New York Evening Tales: Or, Uncle John's True Stories about Natural History ...

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M. Day, printer, 1833
 

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Page 23 - When Freedom from her mountain height Unfurled her standard to the air, She tore the azure robe of night, And set the stars of glory there. She mingled with its gorgeous dyes The milky baldric of the skies, And striped its pure celestial white With streakings of the morning light; Then from his mansion in the sun She called her eagle bearer down, And gave into his mighty hand The symbol of her chosen land.
Page 23 - When strive the warriors of the storm, And rolls the thunder-drum of heaven, Child of the sun ! to thee...
Page 21 - Elevated on the high dead limb of some gigantic tree that commands a wide view of the neighbouring shore and ocean, he seems calmly to contemplate the motions of the various feathered tribes that pursue their busy avocations below, — the snow-white Gulls slowly winnowing the air; the busy...
Page 21 - Tringae coursing along the sands ; trains of Ducks streaming over the surface ; silent and watchful Cranes, intent and wading ; clamorous Crows ; and all the winged multitudes that subsist by the bounty of this vast liquid magazine of nature. High over all these hovers one, whose action instantly arrests his whole attention.
Page 22 - Eagle rapidly advances, and is just on the point of reaching his opponent, when, with a sudden scream, probably of despair and honest execration, the latter drops his fish : the Eagle, poising himself for a moment, as if to take a more certain aim, descends like a whirlwind, snatches it in his grasp ere it reaches the water, and bears his ill-gotten booty silently away to the woods.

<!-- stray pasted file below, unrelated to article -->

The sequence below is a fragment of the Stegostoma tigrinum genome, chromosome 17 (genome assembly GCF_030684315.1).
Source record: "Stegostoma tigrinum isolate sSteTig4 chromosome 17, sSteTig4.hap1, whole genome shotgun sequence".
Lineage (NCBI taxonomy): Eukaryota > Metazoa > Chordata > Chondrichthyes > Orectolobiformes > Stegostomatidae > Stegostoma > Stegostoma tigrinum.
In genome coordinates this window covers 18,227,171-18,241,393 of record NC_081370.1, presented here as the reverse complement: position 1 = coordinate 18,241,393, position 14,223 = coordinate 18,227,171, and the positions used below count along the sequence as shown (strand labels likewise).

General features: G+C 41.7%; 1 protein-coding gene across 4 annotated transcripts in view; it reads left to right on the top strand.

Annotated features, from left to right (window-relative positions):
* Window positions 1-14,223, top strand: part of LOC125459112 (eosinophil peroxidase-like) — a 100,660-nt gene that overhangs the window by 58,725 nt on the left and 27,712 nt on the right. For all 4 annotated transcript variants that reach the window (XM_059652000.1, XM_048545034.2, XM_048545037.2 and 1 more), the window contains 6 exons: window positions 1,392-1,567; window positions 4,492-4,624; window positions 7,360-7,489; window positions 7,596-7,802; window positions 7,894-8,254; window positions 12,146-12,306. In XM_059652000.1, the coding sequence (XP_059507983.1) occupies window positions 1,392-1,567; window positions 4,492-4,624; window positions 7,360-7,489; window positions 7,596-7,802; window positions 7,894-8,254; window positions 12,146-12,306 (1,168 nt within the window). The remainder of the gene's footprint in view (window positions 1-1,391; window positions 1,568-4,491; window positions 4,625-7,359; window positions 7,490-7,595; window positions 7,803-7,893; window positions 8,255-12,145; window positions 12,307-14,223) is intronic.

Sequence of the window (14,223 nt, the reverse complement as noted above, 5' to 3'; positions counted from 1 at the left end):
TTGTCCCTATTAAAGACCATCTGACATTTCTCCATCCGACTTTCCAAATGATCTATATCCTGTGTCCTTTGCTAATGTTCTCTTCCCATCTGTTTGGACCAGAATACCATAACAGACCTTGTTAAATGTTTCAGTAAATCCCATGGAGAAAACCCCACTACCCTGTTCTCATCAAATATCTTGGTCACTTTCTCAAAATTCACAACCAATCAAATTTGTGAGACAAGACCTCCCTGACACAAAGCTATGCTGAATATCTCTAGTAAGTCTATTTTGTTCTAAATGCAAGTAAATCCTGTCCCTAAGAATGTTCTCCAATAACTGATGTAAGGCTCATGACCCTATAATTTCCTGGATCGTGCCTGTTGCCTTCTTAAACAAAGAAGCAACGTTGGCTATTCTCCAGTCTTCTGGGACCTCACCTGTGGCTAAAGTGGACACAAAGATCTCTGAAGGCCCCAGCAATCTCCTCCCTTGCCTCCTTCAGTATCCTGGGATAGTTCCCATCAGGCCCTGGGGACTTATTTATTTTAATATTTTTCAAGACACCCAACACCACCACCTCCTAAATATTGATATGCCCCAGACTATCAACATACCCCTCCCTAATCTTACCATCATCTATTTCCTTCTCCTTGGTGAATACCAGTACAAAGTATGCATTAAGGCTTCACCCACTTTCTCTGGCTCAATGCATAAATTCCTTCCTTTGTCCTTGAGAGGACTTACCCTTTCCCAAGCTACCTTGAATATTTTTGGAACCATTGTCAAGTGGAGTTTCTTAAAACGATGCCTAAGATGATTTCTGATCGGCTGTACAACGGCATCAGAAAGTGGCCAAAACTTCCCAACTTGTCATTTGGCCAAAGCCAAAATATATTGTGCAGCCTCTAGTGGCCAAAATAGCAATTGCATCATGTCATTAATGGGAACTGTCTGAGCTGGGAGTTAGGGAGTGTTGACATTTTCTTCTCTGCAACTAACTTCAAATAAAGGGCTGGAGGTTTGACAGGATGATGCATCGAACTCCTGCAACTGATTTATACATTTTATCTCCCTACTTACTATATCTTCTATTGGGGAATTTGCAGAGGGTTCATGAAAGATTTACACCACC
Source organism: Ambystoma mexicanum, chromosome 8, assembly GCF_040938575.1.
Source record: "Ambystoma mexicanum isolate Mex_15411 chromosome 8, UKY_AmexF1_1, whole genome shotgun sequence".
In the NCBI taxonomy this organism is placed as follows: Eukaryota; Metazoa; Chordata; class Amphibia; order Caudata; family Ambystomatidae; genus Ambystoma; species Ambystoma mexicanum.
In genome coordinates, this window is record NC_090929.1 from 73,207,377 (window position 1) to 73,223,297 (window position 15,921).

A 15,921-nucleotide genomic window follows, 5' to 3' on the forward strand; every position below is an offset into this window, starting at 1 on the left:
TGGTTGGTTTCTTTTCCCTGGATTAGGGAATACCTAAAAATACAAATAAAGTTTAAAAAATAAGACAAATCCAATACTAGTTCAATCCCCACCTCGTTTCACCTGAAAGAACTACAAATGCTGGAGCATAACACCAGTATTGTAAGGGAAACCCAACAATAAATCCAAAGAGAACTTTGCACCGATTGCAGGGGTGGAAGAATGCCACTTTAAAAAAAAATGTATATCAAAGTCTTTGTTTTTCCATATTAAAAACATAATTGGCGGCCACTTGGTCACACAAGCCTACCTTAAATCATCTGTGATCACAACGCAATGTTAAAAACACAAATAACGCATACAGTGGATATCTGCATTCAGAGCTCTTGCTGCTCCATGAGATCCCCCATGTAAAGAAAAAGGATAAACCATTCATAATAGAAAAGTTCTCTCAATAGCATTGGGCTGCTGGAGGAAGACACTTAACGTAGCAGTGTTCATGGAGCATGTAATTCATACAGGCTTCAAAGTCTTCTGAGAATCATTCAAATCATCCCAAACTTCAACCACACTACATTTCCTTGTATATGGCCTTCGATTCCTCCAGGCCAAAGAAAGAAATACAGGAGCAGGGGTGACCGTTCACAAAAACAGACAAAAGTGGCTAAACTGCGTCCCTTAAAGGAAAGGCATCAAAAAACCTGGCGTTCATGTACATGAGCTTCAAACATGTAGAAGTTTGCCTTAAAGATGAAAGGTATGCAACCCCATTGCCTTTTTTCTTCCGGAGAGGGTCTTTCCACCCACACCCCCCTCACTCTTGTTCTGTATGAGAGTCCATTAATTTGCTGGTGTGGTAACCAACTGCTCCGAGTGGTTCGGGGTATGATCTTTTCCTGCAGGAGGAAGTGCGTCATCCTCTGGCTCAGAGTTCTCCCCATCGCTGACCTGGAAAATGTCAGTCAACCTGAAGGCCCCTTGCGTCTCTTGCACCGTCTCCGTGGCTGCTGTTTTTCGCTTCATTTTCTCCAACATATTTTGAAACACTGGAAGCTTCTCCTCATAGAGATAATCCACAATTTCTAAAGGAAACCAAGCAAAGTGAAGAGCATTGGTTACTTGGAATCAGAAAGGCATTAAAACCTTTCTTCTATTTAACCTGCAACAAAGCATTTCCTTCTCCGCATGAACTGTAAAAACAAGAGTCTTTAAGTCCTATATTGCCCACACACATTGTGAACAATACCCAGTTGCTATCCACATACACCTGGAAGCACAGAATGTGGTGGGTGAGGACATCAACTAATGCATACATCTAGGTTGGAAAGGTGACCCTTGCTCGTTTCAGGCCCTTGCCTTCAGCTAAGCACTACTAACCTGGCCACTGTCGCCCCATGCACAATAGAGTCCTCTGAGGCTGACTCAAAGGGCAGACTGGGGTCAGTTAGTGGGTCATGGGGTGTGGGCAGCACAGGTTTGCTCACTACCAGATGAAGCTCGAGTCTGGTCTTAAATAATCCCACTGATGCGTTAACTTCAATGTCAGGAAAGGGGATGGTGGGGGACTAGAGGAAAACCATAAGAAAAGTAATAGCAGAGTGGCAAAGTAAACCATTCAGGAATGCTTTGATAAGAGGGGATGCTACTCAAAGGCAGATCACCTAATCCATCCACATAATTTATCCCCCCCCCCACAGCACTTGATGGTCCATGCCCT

Page 22 - ... the distant object of his attention, the roar of its wings reaching the ear, as it disappears in the deep, making the surges foam around ! At this moment the eager looks of the eagle are all...
Page 20 - ... but man ; and from the ethereal heights to which he soars, looking abroad, at one glance, on an immeasurable expanse of forests, fields, lakes, and ocean, deep below him, he appears indifferent to the...
Page 21 - ... thence descend, at will, to the torrid, or the arctic regions of the earth. He is, therefore, found at all seasons, in the countries he inhabits ; but prefers such places as have been mentioned above, from the great partiality he has for fish. In procuring these, he displays, in a very singular manner, the genius and energy of his character, which is fierce, contemplative, daring, and tyrannical; attributes not exerted but...
Page 20 - Formed by nature for braving the severest cold; feeding equally on the produce of the sea, and of the land; possessing powers of flight capable of outstripping even the tempests themselves; unawed by...
Page 21 - By his wide curvature of wing, and sudden suspension in air, he knows him to be the Fish-Hawk, settling over some devoted victim of the deep. His eye kindles at the sight, and balancing himself, with.

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